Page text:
He is adorable and seemingly unaware of the effect he has on his female classmates and I don’t mean that he makes them swoon because he’s cute but rather, because he’s fun. Do third grade girls even know how to swoon? I think they only know how to shriek like banshees. Anyway, he doesn’t strike me as the type of boy who’s got “jerkwad: will dump you for hot cheerleader” DNA. No, little Kevin strikes me as the type of boy who will always be best friends with everyone, especially girls, and who will grow up to be the one they call in the middle of the night when they get their hearts broken. He’ll be the one to fall madly in love with one of those girls, knowing the entire time that he’s standing up at the altar as her Man of Honor that he never had a chance with her because he’s too nice of a guy, unlike the scumputz she’s marrying. He’ll be president of the student government and excel in cross country track. He’ll be the only one of his buddies who won’t have scratch marks on his headboard or down his back, he’ll graduate summa cum laude, land a great job right out of college, build his own house and volunteer with disadvantaged children in his spare time. He’s the one that mothers everywhere would sell one of their kidneys to have their daughter marry and both of their kidneys to marry him themselves.

I could tell all of this the instant he entered the lunchroom to a chorus of fifty girls screaming HI KEVIN and then broke out into a sheepish grin, waved madly, ducked his head and hid under his table.

If he grows up to be an asshat, I will be so disappointed in humanity. But at least I’ll still have my kidney.

Helena’s two best friends are not in her class so they are not allowed to sit at the same table since the tables are divided up by classroom. Furthermore, the kids are not allowed to get out of their seats unless they are getting utensils or napkins or throwing something away.

Helena got up 42 times to get napkins, plastic forks and spoons. Coincidentally, so did her two best friends.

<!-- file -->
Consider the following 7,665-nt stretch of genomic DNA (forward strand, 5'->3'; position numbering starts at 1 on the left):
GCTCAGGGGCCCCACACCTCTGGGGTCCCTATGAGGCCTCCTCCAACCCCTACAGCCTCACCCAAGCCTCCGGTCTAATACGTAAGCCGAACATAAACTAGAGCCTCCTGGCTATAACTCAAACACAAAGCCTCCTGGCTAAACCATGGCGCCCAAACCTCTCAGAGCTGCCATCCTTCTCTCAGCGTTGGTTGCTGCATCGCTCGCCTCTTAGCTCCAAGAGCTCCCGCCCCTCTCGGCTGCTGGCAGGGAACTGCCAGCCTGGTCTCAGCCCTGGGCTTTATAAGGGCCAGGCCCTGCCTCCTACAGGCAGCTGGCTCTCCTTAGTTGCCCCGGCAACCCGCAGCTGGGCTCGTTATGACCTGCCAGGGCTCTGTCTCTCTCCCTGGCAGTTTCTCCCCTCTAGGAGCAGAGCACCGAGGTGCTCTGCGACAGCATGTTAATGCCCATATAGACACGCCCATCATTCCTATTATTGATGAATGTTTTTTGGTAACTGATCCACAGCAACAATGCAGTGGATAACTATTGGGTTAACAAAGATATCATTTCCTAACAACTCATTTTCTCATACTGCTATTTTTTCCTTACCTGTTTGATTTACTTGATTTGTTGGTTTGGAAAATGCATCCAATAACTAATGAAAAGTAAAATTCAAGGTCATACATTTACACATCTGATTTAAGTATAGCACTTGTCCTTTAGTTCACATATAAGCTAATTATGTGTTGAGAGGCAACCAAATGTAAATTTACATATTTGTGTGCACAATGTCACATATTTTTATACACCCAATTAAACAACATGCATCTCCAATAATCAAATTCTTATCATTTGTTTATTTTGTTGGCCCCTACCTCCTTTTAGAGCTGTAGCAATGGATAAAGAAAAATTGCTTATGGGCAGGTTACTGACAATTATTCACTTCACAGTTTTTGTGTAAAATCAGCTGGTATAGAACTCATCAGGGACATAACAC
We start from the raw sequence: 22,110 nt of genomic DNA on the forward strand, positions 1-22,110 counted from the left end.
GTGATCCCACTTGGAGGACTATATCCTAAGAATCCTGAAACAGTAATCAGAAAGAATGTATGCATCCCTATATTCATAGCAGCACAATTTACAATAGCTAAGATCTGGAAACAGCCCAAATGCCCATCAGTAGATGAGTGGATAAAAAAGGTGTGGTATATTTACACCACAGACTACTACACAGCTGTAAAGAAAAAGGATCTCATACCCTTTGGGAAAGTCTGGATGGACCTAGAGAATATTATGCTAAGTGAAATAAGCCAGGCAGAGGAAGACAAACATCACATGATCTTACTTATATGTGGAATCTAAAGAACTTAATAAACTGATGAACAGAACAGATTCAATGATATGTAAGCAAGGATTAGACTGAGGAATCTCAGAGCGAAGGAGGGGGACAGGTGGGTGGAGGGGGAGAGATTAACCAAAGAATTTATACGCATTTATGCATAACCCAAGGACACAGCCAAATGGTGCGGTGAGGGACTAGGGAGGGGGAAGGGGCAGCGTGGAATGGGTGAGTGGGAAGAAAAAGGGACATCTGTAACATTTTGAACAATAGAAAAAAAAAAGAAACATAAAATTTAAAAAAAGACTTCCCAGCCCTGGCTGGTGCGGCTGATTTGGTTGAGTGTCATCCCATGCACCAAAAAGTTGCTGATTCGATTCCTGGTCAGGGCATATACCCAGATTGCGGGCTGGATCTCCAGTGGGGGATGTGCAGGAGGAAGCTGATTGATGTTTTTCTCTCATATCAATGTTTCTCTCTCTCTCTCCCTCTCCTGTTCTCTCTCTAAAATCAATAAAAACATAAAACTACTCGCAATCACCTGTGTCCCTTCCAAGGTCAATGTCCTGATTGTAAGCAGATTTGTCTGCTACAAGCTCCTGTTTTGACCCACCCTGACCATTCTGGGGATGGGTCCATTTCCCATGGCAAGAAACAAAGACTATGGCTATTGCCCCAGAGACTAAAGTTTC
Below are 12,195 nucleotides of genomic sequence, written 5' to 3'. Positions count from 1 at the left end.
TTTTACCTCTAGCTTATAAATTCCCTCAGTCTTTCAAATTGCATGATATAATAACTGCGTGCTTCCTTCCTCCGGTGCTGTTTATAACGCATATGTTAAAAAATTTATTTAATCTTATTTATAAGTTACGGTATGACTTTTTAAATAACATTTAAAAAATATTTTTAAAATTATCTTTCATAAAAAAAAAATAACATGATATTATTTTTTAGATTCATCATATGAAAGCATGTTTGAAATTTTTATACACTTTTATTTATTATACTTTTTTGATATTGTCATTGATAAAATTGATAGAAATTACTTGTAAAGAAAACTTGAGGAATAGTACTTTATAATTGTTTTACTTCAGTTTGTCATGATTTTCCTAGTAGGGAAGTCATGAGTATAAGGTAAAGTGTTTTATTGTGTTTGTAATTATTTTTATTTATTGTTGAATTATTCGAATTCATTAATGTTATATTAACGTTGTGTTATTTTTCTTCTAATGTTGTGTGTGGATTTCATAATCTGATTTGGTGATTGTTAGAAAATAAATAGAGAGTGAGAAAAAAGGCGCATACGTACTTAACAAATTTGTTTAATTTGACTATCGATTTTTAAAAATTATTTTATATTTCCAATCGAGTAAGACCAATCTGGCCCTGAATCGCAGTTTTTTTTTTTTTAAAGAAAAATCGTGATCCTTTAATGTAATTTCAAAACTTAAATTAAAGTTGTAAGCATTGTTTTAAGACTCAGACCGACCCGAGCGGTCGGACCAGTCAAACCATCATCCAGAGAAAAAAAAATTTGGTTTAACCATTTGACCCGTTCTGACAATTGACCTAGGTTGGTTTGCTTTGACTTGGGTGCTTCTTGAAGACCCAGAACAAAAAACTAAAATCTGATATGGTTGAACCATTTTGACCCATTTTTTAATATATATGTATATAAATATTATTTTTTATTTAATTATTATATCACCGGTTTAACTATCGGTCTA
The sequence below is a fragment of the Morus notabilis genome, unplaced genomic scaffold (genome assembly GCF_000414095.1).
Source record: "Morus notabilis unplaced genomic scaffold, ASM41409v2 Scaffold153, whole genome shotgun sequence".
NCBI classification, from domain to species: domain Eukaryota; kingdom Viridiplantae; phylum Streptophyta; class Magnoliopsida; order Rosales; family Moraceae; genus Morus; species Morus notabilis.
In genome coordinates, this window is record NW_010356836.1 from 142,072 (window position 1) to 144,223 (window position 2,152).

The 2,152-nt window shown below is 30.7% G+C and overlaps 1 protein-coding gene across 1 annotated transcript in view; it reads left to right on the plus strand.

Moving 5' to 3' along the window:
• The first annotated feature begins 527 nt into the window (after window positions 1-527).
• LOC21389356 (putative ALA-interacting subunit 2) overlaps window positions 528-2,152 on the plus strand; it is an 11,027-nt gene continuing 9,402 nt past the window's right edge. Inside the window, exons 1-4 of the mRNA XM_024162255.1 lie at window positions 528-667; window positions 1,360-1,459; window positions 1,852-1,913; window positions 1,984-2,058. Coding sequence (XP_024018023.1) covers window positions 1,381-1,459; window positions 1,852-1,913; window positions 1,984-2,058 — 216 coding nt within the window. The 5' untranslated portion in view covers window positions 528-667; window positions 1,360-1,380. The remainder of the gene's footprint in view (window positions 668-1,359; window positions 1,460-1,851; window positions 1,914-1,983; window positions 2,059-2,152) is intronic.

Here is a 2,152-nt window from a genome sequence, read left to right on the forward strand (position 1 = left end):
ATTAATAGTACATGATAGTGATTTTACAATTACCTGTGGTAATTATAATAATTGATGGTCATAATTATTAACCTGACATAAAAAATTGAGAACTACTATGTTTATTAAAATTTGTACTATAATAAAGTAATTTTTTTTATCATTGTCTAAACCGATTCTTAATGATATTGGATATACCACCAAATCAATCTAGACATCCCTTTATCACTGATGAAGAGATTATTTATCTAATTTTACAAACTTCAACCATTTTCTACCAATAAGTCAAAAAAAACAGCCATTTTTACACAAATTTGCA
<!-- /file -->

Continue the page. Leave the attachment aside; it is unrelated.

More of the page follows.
Helena tore up her napkins so that she could make 37 trips to the garbage can to throw tiny little shreds away. Coincidentally, so did her two best friends.

This is their preferred method of communication during the day and it’s amazing how well they can plan a play date and catch each other up with all the latest news in five second intervals of stolen conversation. I made a mental note to try this out with Nate since the only time we converse is … I can’t remember.

Inevitably the chaos and confusion of the lunchroom grants the more daring kids opportunity to risk the wrath of the lunch monitors and escape to distance lands across the cafeteria.

One little girl absconded from her table and wound up at ours. She’s a friend of Helena’s who has been over to our house before. She’s a cute little thing but holy hell, this girl can talk. And talk. And talk and talk and talk and talk and talk. She is simply exhausting to be around because they haven’t yet invented an attention span that can keep up with her. I’ve learned to take a huge gulp of air when I see her because I know from experience that she will suck up every square inch of oxygen in a one mile radius, leaving me gasping and suffocating in carbon dioxide.

Other than the earsplitting, deafening sound reverberating around the room, I actually enjoyed my lunch with Helena and while I’m not going to run right out and do it every day, I think I might be able to handle it once a month, provided I shove a cubic foot of cotton down my ear canals beforehand.




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6 thoughts on “Weekend regurgitation: Let’s do lunch”

  1. Avatar

    Asking her out didn’t already mean he liked her, but calling her an idiot does?? *lol* I don’t know how lunchroom volunteers do it either–although when I was student teaching, lunchroom was one of the teachers’ duties. No volunteering there! People used to tug on my rat tail and ask me why I was standing there (as I looked too young to be a teacher).

    *shudder* I don’t miss that environment at all.

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    Seriously? That’s what I have to look forward to? My son is 4 1/2. I had visions of how cool it would be the day I got to eat lunch with him in the cafeteria. My dreams have been shattered. Now I need to save up enough money to send a good enough look alike that he won’t notice. Thx. ;o)